As I made my way out of the arrival lounge of the Sam Mbakwe Airport in Obiangwu, at about half past One O’Clock, I was hit by the now rare mild Hamartan haze. Right at the entrance, a gathering of ‘just arrived’ passengers stood forlorn like protesters on one side of a wide chasm, separating them from the taxi drivers on the other side.
The arriving passengers had just been hit with the shock that a taxi ride into owerri would cost at least twenty thousand Naira. Nothing prepared them for such sad and discomfiting news. Many were making frantic calls in last-minute effort to have someone come to the airport and pick them up. The monetary calculations made the NPV of such an option positive.
The fortitude of the drivers and their unity of purpose in this carefully choreographed play act was palpable in their unified defence that fuel was now selling at N340 per litre at the Gas Stations, up from the N240 per litre of last week. The culprit they said was the Petroleum Marketers Association, which had been making arbitrary increases as if petrol was on an exclusive auction of an antiquated artifact with daily increases of 20 Naira from the 20th of December.
I finally got a taxi at N15,000 for a ride that was about 20 minutes into Owerri. I didn’t have any special bargaining powers, I was only lucky I was wearing a knee brace for the fracture I was carrying on my knee cap. the driver said he only pitied me for how long I had been standing with that brace.
Tellingly, as we made our way through the usually busy Aba road into Owerri, there was sparse traffic save at the military checkpoint at Akachi Road Junction. It appeared that many people had made the decision to limit expenses by staying away from the roads. I asked the driver as we slowly wriggled our way out of the long queue, if these soldiers had at anytime at this stop and search checkpoint found any cache of arms or arrested any terrorists by this stop and search? It did appear that the presence of the soldiers was only for toll collection. I had to mind my business as we passed by, mournfully remembering the sad incident involving a colleague in Lagos on Christmas Day.
As you enter any city in the south east of Nigeria and engage the city you find with palpable sobriety that the cost of living is excruciatingly high, the temperature and pressure on life and living is crushing, but what is most damning is the normalcy with which the average resident accepts this reality. It’s almost as if you need to be baptised into the South East if you have been away for a few days, talk less of a few weeks.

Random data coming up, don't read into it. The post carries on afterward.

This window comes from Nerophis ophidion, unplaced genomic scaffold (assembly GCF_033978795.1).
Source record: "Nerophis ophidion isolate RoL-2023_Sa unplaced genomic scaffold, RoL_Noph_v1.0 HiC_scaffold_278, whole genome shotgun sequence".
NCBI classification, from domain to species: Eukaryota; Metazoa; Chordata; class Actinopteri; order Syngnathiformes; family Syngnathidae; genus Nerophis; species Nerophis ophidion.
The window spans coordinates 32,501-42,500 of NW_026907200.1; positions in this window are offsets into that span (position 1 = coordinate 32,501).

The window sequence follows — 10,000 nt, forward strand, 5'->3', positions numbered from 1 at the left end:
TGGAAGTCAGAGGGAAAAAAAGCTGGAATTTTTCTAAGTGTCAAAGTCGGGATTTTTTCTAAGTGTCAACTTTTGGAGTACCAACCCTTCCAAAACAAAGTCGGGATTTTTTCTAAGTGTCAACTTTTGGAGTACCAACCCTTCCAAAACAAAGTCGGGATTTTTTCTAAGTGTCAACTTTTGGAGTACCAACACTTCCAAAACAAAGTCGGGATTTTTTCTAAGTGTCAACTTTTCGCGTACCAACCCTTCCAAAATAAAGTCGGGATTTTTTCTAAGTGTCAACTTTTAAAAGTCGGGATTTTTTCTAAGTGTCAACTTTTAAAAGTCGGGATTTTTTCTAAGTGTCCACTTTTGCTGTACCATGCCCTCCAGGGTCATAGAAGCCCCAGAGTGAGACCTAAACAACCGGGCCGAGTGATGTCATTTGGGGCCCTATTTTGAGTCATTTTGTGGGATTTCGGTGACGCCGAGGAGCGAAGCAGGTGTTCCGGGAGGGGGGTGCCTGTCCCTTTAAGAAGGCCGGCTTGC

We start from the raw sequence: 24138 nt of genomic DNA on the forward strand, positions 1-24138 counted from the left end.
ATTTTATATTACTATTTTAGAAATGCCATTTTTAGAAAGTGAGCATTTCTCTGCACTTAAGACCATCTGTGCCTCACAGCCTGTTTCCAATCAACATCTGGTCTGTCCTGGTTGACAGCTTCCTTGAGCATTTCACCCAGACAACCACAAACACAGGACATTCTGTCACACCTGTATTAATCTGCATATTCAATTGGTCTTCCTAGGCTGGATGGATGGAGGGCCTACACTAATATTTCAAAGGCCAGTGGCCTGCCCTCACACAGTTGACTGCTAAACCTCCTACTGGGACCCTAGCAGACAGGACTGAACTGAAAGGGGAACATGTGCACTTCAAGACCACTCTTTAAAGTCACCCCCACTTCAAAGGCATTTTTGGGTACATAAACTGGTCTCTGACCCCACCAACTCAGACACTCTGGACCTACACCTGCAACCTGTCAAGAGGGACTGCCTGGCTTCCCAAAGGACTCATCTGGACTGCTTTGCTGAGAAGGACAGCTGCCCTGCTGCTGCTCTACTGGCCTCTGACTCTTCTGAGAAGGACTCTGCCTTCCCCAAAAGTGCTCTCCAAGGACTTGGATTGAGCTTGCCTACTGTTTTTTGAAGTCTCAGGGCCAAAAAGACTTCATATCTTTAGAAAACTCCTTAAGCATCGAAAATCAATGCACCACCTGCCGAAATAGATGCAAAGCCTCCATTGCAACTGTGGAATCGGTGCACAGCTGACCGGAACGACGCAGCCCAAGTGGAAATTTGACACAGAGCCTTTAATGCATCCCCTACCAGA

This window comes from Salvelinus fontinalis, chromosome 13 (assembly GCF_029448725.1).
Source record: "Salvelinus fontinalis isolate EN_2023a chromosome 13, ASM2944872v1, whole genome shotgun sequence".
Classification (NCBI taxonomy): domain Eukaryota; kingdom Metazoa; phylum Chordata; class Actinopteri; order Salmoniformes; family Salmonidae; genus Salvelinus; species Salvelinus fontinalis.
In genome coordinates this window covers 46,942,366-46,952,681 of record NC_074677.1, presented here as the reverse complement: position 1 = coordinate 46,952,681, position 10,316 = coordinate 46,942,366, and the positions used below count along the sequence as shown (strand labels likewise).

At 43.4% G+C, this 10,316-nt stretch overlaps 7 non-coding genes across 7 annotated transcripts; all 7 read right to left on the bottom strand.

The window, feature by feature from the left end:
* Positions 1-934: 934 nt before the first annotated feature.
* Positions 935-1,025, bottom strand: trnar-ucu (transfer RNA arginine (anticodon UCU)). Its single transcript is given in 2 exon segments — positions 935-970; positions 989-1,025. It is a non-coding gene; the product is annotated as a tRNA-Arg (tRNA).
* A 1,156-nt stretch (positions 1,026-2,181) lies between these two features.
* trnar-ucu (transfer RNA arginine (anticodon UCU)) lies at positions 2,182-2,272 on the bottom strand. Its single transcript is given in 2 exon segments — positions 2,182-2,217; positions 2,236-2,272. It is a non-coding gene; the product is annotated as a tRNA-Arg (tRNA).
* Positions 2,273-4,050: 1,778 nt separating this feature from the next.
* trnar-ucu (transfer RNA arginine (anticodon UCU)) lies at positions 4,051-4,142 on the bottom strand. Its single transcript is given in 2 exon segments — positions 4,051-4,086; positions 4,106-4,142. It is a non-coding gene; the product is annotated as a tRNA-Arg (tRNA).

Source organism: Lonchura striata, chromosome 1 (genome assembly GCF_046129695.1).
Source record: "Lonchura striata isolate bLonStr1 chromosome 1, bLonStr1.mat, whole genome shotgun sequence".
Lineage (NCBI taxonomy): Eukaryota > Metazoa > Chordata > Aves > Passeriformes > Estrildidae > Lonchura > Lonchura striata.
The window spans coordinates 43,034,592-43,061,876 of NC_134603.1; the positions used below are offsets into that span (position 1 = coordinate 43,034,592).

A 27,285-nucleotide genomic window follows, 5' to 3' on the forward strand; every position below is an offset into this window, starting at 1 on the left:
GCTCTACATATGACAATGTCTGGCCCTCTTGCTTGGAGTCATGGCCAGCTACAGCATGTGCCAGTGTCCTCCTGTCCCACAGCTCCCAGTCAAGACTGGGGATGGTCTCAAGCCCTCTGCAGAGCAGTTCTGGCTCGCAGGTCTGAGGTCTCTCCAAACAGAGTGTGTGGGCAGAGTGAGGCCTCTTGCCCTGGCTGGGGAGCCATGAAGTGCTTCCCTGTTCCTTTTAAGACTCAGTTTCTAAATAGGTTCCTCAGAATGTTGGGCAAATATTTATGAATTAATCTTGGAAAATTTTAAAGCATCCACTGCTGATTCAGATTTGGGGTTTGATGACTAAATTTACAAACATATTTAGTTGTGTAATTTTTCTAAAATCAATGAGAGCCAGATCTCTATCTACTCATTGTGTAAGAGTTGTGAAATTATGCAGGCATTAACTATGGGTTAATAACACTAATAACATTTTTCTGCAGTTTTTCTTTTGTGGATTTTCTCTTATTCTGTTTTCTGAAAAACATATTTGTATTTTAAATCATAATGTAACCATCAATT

I had just left owerri on the 20th of December 2022, and the airport taxi was at the then all time high of N10,000, which was attributed to the festive season but to return a week later and find a hundred percent increase in the rates was worth an inquisition.
I recall that last week, fuel was selling at the NNPC filling station somewhere between Enyiogugu and Nguru Mbaise for N240. I recall the joy I had while driving to my village to see an NNPC filling Station with very little queue, and quickly made to fill the tank of my V8 engine SUV, in the hope of an NNPC pump price, only to see the price at N240, just N10 different from what I bought at Ukoromi station at Uratta road in Owerri. I quickly readjusted my joy and bought as I could afford in the circumstances.
As I sat with friends over drinks in Prefab, Aladinma Owerri, I began the inquisition. I had just got off the phone with my friend who works in the succeeding entity of PPPRA, the Petroleum Products Pricing regulator. I asked why fuel will travel in tankers all the way from the south to Abuja and other parts of the North, and be sold for N180 and at the worst in clandestine fashion N220 but be selling in the south for N250 at the pump? The sum total of his explanation was, ’na Naija be that o”. My friends across the table began to tell stories of how the marketers in Owerri kept testing new prices and finding demand elasticity until they reached the ridiculous price of N250 and there is promise of more increases.
One burly fellow sipping comfortably from his glass of Hero beer spoke authoritatively about a marketer, NEPAL, who is being queried by the marketers union for retaining her price at N220. Another marketer, Empire Energy, refused to join in the arbitrary increases led by the COCEAN and Ukoromi stations. I asked some questions, but not all I wanted to ask. To speak openly to our people these days, you have to know where they stand on issues. Otherwise, you could end up in a deadly affair.
You see, this piece could have had a slightly different title. The actual title has ‘Biafra’ replacing, ‘South East’ in it, but discretion they say is the better part of valour and these days, as I get baptised more and more into politics, I get to chose what I say and how I say it, but let’s get back to the discourse.
The question I wanted to ask, which I didn’t ask there, but which I have had the boldness to ask in my own organised boots on ground events is “ is this the Biafra that we will get?” Where do we draw the line between entrepreneurship enterprise and exploitation? And before you judge me for drawing a wide and wild conclusion from a narrow incident, let me clearly state that as a governance professional, incidents and incidences mean pretty little to me compared with paradigms. What you find in the racketeering of Petrol Marketers is the same for Airport Tax Drivers, is the same for every single operator or union in the system including the man at Douglas house, and the Soldier at Akachi junction.